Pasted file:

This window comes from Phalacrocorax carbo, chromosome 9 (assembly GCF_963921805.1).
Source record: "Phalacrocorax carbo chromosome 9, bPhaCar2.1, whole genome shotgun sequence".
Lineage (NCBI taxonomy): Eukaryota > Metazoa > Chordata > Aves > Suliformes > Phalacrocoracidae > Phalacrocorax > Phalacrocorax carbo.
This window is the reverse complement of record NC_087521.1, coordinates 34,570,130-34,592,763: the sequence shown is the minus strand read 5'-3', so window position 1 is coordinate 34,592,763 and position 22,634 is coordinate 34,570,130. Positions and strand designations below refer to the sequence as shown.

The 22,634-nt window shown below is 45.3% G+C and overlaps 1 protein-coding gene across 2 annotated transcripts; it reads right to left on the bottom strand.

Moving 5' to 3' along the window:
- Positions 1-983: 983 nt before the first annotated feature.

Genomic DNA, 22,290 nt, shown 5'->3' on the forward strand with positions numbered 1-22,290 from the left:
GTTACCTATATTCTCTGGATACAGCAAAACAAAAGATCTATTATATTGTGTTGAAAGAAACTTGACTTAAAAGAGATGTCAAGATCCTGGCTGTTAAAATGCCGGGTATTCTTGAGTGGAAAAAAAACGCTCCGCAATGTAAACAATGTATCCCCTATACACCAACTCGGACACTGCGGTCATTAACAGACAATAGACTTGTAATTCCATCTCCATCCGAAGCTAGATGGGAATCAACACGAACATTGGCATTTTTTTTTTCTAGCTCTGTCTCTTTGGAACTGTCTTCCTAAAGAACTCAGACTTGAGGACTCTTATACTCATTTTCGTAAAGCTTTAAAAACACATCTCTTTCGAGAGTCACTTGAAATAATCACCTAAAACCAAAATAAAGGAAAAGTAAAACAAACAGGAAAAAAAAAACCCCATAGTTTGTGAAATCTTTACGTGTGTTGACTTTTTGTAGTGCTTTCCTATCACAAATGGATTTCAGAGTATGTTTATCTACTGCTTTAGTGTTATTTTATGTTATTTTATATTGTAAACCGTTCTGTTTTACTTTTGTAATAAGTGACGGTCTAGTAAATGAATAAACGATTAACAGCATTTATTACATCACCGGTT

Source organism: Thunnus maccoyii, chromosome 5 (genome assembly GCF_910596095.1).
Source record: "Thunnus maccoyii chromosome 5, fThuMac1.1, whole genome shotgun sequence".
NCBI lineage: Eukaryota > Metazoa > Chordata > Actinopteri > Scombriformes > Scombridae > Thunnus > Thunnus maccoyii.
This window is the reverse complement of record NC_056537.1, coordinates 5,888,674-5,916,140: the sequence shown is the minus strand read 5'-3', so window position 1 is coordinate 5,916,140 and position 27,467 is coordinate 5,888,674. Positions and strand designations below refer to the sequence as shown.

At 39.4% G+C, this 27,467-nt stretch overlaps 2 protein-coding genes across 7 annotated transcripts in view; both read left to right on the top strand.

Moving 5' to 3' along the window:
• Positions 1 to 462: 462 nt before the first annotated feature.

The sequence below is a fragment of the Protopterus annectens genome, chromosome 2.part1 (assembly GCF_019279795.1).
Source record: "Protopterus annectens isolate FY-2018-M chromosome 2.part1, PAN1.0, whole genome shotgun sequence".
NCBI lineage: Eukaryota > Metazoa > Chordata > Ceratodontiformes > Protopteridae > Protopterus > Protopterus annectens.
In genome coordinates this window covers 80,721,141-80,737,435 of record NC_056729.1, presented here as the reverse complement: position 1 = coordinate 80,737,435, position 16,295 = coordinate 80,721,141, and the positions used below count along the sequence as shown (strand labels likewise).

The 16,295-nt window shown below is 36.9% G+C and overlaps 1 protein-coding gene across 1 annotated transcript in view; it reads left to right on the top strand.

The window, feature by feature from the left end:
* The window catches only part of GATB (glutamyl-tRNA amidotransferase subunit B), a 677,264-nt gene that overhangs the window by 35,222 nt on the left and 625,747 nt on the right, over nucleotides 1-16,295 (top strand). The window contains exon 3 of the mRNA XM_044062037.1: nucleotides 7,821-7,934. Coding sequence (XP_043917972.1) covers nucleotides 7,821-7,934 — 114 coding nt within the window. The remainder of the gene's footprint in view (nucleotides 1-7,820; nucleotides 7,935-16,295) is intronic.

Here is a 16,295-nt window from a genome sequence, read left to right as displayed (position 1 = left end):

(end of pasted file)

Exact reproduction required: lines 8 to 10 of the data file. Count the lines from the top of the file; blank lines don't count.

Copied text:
Genomic DNA, 22,290 nt, shown 5'->3' on the forward strand with positions numbered 1-22,290 from the left:
GTTACCTATATTCTCTGGATACAGCAAAACAAAAGATCTATTATATTGTGTTGAAAGAAACTTGACTTAAAAGAGATGTCAAGATCCTGGCTGTTAAAATGCCGGGTATTCTTGAGTGGAAAAAAAACGCTCCGCAATGTAAACAATGTATCCCCTATACACCAACTCGGACACTGCGGTCATTAACAGACAATAGACTTGTAATTCCATCTCCATCCGAAGCTAGATGGGAATCAACACGAACATTGGCATTTTTTTTTTCTAGCTCTGTCTCTTTGGAACTGTCTTCCTAAAGAACTCAGACTTGAGGACTCTTATACTCATTTTCGTAAAGCTTTAAAAACACATCTCTTTCGAGAGTCACTTGAAATAATCACCTAAAACCAAAATAAAGGAAAAGTAAAACAAACAGGAAAAAAAAAACCCCATAGTTTGTGAAATCTTTACGTGTGTTGACTTTTTGTAGTGCTTTCCTATCACAAATGGATTTCAGAGTATGTTTATCTACTGCTTTAGTGTTATTTTATGTTATTTTATATTGTAAACCGTTCTGTTTTACTTTTGTAATAAGTGACGGTCTAGTAAATGAATAAACGATTAACAGCATTTATTACATCACCGGTT

Source organism: Thunnus maccoyii, chromosome 5 (genome assembly GCF_910596095.1).